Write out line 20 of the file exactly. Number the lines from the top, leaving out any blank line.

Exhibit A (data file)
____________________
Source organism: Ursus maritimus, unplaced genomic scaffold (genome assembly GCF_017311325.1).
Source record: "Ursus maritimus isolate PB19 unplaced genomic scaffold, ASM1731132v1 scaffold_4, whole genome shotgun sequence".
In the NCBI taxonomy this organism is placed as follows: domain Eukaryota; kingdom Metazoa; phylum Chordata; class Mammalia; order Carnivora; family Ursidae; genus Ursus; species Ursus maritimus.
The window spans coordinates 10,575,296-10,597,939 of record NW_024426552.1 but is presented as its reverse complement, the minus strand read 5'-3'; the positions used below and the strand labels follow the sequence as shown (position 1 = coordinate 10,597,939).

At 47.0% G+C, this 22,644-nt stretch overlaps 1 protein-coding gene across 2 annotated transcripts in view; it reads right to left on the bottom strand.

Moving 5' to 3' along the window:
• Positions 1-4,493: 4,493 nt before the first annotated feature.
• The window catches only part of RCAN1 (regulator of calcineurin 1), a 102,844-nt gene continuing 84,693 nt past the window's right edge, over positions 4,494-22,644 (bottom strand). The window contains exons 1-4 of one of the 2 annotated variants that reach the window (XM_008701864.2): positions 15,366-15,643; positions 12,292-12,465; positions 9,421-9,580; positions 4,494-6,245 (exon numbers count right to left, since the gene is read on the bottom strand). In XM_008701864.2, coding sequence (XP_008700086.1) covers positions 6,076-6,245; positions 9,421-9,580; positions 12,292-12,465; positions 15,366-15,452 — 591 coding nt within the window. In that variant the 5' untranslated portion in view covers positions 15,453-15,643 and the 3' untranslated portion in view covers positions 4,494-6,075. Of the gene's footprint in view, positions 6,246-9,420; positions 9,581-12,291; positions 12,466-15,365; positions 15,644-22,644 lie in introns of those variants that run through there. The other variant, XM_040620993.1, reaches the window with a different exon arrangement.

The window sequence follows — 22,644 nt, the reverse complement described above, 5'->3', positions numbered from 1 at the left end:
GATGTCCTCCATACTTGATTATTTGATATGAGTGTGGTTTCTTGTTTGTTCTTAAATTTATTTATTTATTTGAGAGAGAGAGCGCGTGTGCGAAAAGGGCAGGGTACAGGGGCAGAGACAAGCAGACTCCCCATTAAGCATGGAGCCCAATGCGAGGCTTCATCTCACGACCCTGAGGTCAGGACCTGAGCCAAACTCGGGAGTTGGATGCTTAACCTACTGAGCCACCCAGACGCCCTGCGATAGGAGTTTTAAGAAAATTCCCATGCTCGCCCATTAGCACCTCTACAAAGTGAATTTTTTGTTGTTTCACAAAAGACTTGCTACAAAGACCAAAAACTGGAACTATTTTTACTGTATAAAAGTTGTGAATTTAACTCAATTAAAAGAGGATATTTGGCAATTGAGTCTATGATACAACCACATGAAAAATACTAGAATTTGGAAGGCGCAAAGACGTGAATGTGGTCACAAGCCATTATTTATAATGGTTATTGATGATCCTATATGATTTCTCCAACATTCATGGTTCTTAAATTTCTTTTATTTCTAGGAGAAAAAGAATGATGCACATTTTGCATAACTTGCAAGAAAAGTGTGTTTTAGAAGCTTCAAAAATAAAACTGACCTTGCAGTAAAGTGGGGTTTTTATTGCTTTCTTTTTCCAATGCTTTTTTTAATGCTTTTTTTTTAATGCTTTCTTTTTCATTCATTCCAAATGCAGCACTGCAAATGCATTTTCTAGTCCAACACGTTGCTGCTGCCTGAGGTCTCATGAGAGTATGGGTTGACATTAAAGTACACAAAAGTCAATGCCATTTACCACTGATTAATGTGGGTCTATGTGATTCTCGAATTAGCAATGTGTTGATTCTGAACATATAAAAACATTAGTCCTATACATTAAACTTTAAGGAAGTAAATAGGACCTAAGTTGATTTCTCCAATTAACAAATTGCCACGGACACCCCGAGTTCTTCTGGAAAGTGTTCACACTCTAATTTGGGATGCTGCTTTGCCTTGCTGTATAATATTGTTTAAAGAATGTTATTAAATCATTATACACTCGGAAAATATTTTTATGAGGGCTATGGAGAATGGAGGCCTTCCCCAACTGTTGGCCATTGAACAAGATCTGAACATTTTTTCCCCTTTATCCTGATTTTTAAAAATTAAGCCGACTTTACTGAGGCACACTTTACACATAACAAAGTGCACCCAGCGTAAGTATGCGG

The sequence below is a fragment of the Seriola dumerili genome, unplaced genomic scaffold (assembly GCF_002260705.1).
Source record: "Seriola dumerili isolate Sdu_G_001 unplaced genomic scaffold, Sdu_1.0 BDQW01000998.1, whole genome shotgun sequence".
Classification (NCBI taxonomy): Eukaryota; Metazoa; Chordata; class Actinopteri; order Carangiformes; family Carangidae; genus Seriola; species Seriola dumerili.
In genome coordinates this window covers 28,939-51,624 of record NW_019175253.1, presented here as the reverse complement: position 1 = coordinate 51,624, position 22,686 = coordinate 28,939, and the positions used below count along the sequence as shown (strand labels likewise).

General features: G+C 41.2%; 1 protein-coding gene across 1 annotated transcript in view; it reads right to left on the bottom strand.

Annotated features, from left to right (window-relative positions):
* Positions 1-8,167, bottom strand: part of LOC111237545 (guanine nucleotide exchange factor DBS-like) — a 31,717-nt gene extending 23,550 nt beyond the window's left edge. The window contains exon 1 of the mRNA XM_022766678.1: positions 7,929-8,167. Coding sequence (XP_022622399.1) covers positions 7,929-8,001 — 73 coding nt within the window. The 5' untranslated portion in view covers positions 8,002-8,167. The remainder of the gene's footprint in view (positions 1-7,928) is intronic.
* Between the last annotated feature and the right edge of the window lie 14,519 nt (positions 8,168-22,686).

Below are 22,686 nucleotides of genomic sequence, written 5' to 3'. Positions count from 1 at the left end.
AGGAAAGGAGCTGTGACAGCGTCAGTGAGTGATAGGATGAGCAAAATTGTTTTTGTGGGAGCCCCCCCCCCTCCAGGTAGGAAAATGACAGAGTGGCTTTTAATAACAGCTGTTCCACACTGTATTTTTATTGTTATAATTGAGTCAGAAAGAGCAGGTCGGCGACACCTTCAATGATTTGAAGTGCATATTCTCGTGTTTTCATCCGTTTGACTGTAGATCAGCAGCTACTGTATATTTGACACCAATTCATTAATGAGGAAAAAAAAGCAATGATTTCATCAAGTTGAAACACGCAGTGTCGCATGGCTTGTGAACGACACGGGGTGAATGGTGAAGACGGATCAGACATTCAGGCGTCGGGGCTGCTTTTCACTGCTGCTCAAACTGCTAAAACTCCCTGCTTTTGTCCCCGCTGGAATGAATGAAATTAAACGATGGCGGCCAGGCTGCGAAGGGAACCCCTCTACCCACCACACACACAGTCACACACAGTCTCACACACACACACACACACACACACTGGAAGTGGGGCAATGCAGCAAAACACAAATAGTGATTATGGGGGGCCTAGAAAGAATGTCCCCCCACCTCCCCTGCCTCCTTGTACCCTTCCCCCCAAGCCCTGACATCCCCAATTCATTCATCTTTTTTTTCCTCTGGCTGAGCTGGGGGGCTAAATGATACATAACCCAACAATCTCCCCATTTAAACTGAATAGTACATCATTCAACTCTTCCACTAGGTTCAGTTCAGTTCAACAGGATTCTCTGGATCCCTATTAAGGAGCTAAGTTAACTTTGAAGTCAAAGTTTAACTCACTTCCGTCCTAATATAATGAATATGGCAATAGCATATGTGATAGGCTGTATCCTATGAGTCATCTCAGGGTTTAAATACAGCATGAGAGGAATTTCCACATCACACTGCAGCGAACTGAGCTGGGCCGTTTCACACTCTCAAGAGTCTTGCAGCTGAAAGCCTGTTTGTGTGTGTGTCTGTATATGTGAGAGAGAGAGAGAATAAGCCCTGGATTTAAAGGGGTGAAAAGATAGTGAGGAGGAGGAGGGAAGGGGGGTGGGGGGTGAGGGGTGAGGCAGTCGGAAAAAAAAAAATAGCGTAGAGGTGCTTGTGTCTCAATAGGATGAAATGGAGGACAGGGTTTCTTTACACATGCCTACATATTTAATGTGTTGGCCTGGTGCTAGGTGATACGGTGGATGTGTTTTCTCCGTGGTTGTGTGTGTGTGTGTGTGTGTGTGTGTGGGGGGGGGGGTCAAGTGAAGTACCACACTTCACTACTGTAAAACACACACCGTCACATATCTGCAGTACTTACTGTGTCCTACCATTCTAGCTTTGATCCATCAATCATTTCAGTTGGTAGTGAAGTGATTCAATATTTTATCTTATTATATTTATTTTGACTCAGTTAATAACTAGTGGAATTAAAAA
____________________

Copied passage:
AGGAAAGGAGCTGTGACAGCGTCAGTGAGTGATAGGATGAGCAAAATTGTTTTTGTGGGAGCCCCCCCCCCTCCAGGTAGGAAAATGACAGAGTGGCTTTTAATAACAGCTGTTCCACACTGTATTTTTATTGTTATAATTGAGTCAGAAAGAGCAGGTCGGCGACACCTTCAATGATTTGAAGTGCATATTCTCGTGTTTTCATCCGTTTGACTGTAGATCAGCAGCTACTGTATATTTGACACCAATTCATTAATGAGGAAAAAAAAGCAATGATTTCATCAAGTTGAAACACGCAGTGTCGCATGGCTTGTGAACGACACGGGGTGAATGGTGAAGACGGATCAGACATTCAGGCGTCGGGGCTGCTTTTCACTGCTGCTCAAACTGCTAAAACTCCCTGCTTTTGTCCCCGCTGGAATGAATGAAATTAAACGATGGCGGCCAGGCTGCGAAGGGAACCCCTCTACCCACCACACACACAGTCACACACAGTCTCACACACACACACACACACACACACTGGAAGTGGGGCAATGCAGCAAAACACAAATAGTGATTATGGGGGGCCTAGAAAGAATGTCCCCCCACCTCCCCTGCCTCCTTGTACCCTTCCCCCCAAGCCCTGACATCCCCAATTCATTCATCTTTTTTTTCCTCTGGCTGAGCTGGGGGGCTAAATGATACATAACCCAACAATCTCCCCATTTAAACTGAATAGTACATCATTCAACTCTTCCACTAGGTTCAGTTCAGTTCAACAGGATTCTCTGGATCCCTATTAAGGAGCTAAGTTAACTTTGAAGTCAAAGTTTAACTCACTTCCGTCCTAATATAATGAATATGGCAATAGCATATGTGATAGGCTGTATCCTATGAGTCATCTCAGGGTTTAAATACAGCATGAGAGGAATTTCCACATCACACTGCAGCGAACTGAGCTGGGCCGTTTCACACTCTCAAGAGTCTTGCAGCTGAAAGCCTGTTTGTGTGTGTGTCTGTATATGTGAGAGAGAGAGAGAATAAGCCCTGGATTTAAAGGGGTGAAAAGATAGTGAGGAGGAGGAGGGAAGGGGGGTGGGGGGTGAGGGGTGAGGCAGTCGGAAAAAAAAAAATAGCGTAGAGGTGCTTGTGTCTCAATAGGATGAAATGGAGGACAGGGTTTCTTTACACATGCCTACATATTTAATGTGTTGGCCTGGTGCTAGGTGATACGGTGGATGTGTTTTCTCCGTGGTTGTGTGTGTGTGTGTGTGTGTGTGTGTGGGGGGGGGGGTCAAGTGAAGTACCACACTTCACTACTGTAAAACACACACCGTCACATATCTGCAGTACTTACTGTGTCCTACCATTCTAGCTTTGATCCATCAATCATTTCAGTTGGTAGTGAAGTGATTCAATATTTTATCTTATTATATTTATTTTGACTCAGTTAATAACTAGTGGAATTAAAAA